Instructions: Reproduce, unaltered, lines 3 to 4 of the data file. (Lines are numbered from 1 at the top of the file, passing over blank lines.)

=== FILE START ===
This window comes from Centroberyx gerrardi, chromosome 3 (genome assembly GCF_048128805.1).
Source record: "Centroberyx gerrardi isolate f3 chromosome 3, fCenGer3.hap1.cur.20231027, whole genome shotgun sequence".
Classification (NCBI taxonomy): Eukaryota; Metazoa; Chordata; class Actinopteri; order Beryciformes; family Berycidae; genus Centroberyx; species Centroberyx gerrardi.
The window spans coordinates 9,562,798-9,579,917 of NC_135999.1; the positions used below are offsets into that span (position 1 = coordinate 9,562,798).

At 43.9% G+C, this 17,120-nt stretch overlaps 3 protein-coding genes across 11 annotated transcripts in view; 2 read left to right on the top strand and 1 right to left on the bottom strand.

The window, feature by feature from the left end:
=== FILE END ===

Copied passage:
Classification (NCBI taxonomy): Eukaryota; Metazoa; Chordata; class Actinopteri; order Beryciformes; family Berycidae; genus Centroberyx; species Centroberyx gerrardi.
The window spans coordinates 9,562,798-9,579,917 of NC_135999.1; the positions used below are offsets into that span (position 1 = coordinate 9,562,798).